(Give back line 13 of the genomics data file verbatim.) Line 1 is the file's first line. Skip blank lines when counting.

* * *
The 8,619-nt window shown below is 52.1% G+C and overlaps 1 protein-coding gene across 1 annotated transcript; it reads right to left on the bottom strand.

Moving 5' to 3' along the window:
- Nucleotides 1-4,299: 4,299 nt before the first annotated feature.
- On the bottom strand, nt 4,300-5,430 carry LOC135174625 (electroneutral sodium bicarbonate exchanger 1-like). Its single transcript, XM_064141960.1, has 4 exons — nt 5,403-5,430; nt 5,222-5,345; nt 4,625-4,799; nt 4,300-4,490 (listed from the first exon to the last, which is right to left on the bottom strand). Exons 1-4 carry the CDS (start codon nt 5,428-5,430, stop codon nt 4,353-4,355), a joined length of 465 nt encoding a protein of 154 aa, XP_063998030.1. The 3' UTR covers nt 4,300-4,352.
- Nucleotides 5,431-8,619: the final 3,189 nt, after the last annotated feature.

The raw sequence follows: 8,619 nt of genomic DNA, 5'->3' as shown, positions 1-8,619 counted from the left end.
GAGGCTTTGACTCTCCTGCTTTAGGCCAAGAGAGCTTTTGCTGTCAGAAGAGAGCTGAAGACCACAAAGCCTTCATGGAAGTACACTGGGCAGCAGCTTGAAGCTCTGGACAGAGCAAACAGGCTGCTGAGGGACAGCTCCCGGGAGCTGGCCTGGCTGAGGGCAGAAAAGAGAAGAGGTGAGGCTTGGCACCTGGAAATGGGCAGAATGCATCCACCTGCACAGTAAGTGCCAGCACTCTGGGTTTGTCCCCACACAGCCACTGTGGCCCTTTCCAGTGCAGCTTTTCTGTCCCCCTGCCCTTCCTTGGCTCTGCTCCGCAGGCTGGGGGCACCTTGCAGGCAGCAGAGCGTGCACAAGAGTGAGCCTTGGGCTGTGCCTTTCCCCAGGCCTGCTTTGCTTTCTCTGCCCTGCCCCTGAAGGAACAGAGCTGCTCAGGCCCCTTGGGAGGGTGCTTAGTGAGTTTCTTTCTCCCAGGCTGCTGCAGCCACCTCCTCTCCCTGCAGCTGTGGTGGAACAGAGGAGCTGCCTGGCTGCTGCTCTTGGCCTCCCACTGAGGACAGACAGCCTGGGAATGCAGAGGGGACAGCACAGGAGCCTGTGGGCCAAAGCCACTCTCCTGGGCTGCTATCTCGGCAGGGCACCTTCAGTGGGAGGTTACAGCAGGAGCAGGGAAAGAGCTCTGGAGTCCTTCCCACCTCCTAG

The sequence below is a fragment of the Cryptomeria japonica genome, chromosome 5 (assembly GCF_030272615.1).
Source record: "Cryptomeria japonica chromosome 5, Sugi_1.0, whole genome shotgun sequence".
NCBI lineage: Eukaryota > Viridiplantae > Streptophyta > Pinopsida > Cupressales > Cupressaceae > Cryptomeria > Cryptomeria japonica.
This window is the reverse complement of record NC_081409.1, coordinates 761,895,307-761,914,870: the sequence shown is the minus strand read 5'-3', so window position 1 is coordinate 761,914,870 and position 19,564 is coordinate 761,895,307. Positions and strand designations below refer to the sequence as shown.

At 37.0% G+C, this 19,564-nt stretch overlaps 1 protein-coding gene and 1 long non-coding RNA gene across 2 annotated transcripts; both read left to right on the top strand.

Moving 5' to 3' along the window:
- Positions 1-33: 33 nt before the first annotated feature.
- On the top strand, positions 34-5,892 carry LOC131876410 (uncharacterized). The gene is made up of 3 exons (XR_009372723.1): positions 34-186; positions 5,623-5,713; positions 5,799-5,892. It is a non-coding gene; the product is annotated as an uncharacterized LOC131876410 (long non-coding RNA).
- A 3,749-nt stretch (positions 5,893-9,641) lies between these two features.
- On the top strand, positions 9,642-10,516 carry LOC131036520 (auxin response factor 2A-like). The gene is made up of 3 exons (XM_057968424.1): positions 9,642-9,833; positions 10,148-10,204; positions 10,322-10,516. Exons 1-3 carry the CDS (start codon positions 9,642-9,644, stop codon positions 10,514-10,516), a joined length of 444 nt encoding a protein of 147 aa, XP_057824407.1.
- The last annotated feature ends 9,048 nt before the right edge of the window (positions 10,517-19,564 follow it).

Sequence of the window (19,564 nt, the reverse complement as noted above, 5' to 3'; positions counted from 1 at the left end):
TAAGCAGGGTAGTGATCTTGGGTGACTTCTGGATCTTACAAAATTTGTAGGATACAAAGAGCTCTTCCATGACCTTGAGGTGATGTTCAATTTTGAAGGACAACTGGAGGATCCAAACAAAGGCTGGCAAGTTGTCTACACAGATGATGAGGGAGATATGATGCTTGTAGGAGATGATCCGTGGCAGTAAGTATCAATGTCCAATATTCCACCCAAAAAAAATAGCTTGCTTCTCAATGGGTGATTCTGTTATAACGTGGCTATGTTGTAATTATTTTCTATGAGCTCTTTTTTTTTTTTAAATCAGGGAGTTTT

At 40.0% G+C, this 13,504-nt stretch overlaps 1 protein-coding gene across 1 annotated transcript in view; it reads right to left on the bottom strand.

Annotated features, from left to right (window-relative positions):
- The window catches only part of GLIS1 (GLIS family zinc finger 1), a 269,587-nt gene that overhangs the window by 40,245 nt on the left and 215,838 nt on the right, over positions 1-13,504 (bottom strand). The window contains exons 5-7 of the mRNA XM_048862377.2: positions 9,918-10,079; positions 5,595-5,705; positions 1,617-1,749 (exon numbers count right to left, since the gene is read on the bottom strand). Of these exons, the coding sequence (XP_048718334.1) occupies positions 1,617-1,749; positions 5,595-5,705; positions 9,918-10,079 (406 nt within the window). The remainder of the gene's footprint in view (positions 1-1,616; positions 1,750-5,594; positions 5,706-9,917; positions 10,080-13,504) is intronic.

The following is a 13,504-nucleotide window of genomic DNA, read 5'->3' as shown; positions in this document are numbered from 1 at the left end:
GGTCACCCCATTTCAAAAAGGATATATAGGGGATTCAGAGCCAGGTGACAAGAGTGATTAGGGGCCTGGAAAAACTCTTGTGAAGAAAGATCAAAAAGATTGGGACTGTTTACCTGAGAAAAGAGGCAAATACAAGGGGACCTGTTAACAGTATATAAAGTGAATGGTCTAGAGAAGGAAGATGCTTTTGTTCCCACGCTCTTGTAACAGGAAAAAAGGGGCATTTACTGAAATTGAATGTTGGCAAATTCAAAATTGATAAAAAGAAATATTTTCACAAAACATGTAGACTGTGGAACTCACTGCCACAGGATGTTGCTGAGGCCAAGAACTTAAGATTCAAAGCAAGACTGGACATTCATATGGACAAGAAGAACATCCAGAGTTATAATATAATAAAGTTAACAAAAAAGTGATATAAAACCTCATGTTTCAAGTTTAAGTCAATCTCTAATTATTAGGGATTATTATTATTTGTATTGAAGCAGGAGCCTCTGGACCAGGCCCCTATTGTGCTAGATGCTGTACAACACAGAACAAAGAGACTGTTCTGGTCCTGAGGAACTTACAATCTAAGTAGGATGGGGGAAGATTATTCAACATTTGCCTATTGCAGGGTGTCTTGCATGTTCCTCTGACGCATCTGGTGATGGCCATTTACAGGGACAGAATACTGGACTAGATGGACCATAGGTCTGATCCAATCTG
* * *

Moving 5' to 3' along the window: